Covington Catholic High School Alumni Push Back Against Media’s New ‘Blackface’ Claim

Covington (ka_ya11 / Instagram)

Supporters of Covington Catholic High School — the Covington, Kentucky, institution at the center of a fake news story falsely suggesting that students from the school had harassed a Native American at the March for Life in Washington, DC, last Friday — are pushing back against a claim that students from the school have worn blackface in the past.

Two sources at Covington told Breitbart News that the students were not wearing “blackface” but had been participating in “blackout” sporting events several years ago, like other color-themed events for school spirit that had nothing to do with race.

The UK Daily Mail reported Monday evening that the school has been “called out for allowing other youngsters to wear “blackface” at pep rallies in the last 10 years.” It reprinted screenshots of YouTube videos — since deleted — in which students from Covington Catholic students painted their faces and bodies in black at a basketball game.

The Daily Mail claimed that in one photograph, ostensibly from 2015, “students wore blackface and jeered as an African American player from the school’s opponent stood in front of them.” At no point in the story did the Daily Mail consider the question of whether the paint actually referred to race, or was a demonstration of school spirit.

The Daily Mail acknowledged that the school held an event called “blackout,” but claimed that at a similar “blueout” event, “there were no photographs of anyone with their bodies painted blue at the ‘blue out’ event.”

Similarly, the left-leaning New York Daily News published an article Monday about the “blackface” claim. The article began, however, not by reporting the “news” about the “blackface” claim, but by taunting Covington Catholic High School junior Nick Sandmann, who had issued a statement Sunday defending the students’ actions and denying that they had said or done anything racist.

The Daily News article began as follows:

This won’t help Kentucky student Nick Sandmann’s case.

A photo said to be featuring Covington Catholic High School students clad in blackface during a 2015 basketball game made the rounds on Twitter Monday morning amid last week’s Indigenous Peoples March controversy.

The photo depicts several white students, some in blackface, shouting at an opposing black player.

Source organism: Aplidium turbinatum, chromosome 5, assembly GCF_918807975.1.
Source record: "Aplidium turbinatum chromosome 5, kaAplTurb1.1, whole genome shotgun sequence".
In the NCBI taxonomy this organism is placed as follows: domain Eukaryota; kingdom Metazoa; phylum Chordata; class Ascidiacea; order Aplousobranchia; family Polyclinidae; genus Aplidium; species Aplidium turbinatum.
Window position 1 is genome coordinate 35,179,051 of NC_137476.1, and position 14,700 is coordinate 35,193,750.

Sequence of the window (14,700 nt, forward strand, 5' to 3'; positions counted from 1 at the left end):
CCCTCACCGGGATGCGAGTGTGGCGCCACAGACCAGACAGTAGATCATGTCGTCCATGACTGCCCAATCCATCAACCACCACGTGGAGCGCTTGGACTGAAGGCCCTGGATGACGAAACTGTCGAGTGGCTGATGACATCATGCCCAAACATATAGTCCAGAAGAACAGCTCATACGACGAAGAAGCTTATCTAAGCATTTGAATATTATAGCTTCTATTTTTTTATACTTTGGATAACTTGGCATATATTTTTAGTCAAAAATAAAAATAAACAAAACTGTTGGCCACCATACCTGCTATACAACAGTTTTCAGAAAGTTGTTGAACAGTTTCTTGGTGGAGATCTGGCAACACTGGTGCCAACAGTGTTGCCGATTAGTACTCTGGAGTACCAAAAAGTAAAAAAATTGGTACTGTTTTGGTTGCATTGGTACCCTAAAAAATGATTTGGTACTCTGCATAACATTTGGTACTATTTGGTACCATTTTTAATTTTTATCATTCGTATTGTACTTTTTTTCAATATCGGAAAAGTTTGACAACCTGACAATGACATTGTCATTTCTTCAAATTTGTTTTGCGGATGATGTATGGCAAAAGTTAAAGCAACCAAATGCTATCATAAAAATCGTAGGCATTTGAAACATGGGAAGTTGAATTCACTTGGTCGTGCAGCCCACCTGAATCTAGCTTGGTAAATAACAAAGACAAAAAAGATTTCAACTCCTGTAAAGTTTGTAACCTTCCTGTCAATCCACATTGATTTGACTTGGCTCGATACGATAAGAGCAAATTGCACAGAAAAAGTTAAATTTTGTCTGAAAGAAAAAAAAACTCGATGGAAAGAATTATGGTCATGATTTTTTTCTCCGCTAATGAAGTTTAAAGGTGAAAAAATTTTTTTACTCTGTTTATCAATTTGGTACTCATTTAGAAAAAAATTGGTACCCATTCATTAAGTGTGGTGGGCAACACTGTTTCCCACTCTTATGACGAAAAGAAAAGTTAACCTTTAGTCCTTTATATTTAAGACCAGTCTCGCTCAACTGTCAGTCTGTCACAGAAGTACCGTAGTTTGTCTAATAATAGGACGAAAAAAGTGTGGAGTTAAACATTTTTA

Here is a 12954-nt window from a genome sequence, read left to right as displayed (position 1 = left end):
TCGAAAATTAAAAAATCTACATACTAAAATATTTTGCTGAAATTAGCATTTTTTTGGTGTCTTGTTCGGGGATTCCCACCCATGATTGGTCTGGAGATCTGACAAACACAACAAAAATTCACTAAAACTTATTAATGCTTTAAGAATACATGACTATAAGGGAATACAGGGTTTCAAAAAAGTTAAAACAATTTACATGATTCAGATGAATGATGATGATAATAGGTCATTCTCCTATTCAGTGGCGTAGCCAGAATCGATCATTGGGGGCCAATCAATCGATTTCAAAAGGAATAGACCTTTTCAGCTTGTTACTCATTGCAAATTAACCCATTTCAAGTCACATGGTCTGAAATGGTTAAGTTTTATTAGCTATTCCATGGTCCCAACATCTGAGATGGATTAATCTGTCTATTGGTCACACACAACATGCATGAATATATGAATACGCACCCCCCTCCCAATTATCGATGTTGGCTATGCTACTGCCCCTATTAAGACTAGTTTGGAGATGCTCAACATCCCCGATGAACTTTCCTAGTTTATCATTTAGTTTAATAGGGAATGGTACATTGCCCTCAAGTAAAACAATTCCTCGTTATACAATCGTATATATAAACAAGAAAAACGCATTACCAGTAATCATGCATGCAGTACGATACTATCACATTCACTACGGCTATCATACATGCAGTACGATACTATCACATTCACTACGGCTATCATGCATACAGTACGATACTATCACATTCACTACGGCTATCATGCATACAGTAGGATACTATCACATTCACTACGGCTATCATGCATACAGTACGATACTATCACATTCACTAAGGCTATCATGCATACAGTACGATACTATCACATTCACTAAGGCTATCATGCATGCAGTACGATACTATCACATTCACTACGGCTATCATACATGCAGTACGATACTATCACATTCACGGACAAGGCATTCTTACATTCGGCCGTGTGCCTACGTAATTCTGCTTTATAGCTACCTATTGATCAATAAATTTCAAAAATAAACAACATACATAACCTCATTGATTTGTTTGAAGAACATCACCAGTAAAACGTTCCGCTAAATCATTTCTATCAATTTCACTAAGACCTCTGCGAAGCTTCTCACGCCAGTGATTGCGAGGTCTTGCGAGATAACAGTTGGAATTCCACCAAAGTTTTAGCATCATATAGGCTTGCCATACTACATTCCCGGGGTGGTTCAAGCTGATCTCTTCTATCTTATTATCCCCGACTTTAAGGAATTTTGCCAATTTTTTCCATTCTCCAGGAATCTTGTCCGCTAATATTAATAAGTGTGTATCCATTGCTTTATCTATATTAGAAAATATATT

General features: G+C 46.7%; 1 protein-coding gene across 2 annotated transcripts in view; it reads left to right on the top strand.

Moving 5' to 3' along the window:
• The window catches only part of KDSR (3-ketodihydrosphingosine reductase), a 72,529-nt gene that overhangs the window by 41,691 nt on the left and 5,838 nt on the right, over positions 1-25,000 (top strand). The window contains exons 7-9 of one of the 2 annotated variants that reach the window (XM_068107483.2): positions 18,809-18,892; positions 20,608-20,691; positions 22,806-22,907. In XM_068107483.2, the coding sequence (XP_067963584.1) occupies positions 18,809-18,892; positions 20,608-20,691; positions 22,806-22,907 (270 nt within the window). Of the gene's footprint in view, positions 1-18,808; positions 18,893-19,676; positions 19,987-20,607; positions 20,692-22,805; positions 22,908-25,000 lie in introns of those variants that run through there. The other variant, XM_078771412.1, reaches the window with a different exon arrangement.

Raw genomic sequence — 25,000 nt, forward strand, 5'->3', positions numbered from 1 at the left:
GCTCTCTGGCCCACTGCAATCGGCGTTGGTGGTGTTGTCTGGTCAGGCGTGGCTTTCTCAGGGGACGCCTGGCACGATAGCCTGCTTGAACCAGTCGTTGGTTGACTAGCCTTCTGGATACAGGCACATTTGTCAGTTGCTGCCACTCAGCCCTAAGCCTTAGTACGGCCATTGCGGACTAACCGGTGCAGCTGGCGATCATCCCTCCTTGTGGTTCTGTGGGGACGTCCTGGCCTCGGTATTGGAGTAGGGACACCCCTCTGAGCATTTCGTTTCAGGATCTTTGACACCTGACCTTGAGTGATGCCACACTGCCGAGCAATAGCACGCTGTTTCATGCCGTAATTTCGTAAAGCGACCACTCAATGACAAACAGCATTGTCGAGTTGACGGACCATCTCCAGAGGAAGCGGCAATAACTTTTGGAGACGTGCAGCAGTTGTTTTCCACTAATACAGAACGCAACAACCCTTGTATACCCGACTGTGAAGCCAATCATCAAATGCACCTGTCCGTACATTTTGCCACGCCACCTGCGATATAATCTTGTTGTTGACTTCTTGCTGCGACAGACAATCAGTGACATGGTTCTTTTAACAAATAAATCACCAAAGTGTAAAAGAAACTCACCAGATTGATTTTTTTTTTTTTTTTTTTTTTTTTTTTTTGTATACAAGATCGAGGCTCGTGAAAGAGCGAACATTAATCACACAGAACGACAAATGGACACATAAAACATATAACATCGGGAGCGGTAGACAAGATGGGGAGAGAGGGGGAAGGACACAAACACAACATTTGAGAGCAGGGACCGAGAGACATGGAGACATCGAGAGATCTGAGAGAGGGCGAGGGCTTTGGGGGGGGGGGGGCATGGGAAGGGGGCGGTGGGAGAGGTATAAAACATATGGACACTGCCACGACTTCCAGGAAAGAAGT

While the photo’s origins couldn’t be verified, the official Covington Catholic High School YouTube account published a video last January boasting its basketball school spirit, and several clips, including one from 2012, which showcase attendees chanting in black face, a mockery of the opposing players. The school took down the video later on Monday.

In response to the “blackface” allegations, several people claiming to be Covington alumni pushed back on social media.

One, Andrew Schult, said that the school regularly had “blackout,” “whiteout,” and “blueout” themes to its games, which had nothing to do with race:

Schult also posted several images of Covington sporting events — including one with students in blue paint:

One person claiming to be an alumnus also claimed to be in the background of one of the “blackface” images:

Other, similar photographs began appearing on social media to dispute the media’s newest accusations:

President Donald Trump has weighed in on the original story, tweeting Tuesday morning: “Nick Sandmann and the students of Covington have become symbols of Fake News and how evil it can be.”

He added: “They have captivated the attention of the world, and I know they will use it for the good – maybe even to bring people together. It started off unpleasant, but can end in a dream!”
Joel B. Pollak is Senior Editor-at-Large at Breitbart News. He is a winner of the 2018 Robert Novak Journalism Alumni Fellowship. He is also the co-author of How Trump Won: The Inside Story of a Revolution, which is available from Regnery. Follow him on Twitter at @joelpollak.


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